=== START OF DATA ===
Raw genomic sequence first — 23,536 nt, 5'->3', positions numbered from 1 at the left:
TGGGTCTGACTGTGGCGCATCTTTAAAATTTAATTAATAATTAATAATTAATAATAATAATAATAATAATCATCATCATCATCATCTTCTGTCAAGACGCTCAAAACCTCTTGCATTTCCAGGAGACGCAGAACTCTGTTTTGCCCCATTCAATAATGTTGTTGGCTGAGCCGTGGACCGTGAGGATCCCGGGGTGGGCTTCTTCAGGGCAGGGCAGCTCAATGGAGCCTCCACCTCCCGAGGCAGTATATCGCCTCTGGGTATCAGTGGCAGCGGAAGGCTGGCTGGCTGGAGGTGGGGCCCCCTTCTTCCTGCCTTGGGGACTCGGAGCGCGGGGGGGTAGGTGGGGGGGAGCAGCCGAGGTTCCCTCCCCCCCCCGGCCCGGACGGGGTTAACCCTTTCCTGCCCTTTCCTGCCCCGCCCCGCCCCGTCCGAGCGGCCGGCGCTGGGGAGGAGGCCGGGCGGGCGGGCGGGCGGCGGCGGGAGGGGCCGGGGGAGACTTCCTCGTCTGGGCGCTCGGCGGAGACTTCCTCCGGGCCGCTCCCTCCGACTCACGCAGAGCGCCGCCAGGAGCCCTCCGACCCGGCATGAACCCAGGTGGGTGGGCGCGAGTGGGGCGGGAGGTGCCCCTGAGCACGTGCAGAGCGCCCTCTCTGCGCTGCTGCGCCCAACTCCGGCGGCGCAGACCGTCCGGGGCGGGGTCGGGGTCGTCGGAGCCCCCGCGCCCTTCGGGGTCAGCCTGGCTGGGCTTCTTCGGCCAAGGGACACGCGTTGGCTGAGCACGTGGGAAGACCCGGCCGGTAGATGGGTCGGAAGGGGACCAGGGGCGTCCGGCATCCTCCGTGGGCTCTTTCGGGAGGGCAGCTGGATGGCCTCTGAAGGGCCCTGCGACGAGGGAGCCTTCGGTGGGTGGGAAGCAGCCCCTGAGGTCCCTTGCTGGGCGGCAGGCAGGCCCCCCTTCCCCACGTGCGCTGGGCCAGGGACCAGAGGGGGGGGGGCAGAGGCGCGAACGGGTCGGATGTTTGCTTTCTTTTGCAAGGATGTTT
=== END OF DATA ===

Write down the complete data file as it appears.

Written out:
Raw genomic sequence first — 23,536 nt, 5'->3', positions numbered from 1 at the left:
TGGGTCTGACTGTGGCGCATCTTTAAAATTTAATTAATAATTAATAATTAATAATAATAATAATAATAATCATCATCATCATCATCTTCTGTCAAGACGCTCAAAACCTCTTGCATTTCCAGGAGACGCAGAACTCTGTTTTGCCCCATTCAATAATGTTGTTGGCTGAGCCGTGGACCGTGAGGATCCCGGGGTGGGCTTCTTCAGGGCAGGGCAGCTCAATGGAGCCTCCACCTCCCGAGGCAGTATATCGCCTCTGGGTATCAGTGGCAGCGGAAGGCTGGCTGGCTGGAGGTGGGGCCCCCTTCTTCCTGCCTTGGGGACTCGGAGCGCGGGGGGGTAGGTGGGGGGGAGCAGCCGAGGTTCCCTCCCCCCCCCGGCCCGGACGGGGTTAACCCTTTCCTGCCCTTTCCTGCCCCGCCCCGCCCCGTCCGAGCGGCCGGCGCTGGGGAGGAGGCCGGGCGGGCGGGCGGGCGGCGGCGGGAGGGGCCGGGGGAGACTTCCTCGTCTGGGCGCTCGGCGGAGACTTCCTCCGGGCCGCTCCCTCCGACTCACGCAGAGCGCCGCCAGGAGCCCTCCGACCCGGCATGAACCCAGGTGGGTGGGCGCGAGTGGGGCGGGAGGTGCCCCTGAGCACGTGCAGAGCGCCCTCTCTGCGCTGCTGCGCCCAACTCCGGCGGCGCAGACCGTCCGGGGCGGGGTCGGGGTCGTCGGAGCCCCCGCGCCCTTCGGGGTCAGCCTGGCTGGGCTTCTTCGGCCAAGGGACACGCGTTGGCTGAGCACGTGGGAAGACCCGGCCGGTAGATGGGTCGGAAGGGGACCAGGGGCGTCCGGCATCCTCCGTGGGCTCTTTCGGGAGGGCAGCTGGATGGCCTCTGAAGGGCCCTGCGACGAGGGAGCCTTCGGTGGGTGGGAAGCAGCCCCTGAGGTCCCTTGCTGGGCGGCAGGCAGGCCCCCCTTCCCCACGTGCGCTGGGCCAGGGACCAGAGGGGGGGGGGCAGAGGCGCGAACGGGTCGGATGTTTGCTTTCTTTTGCAAGGATGTTT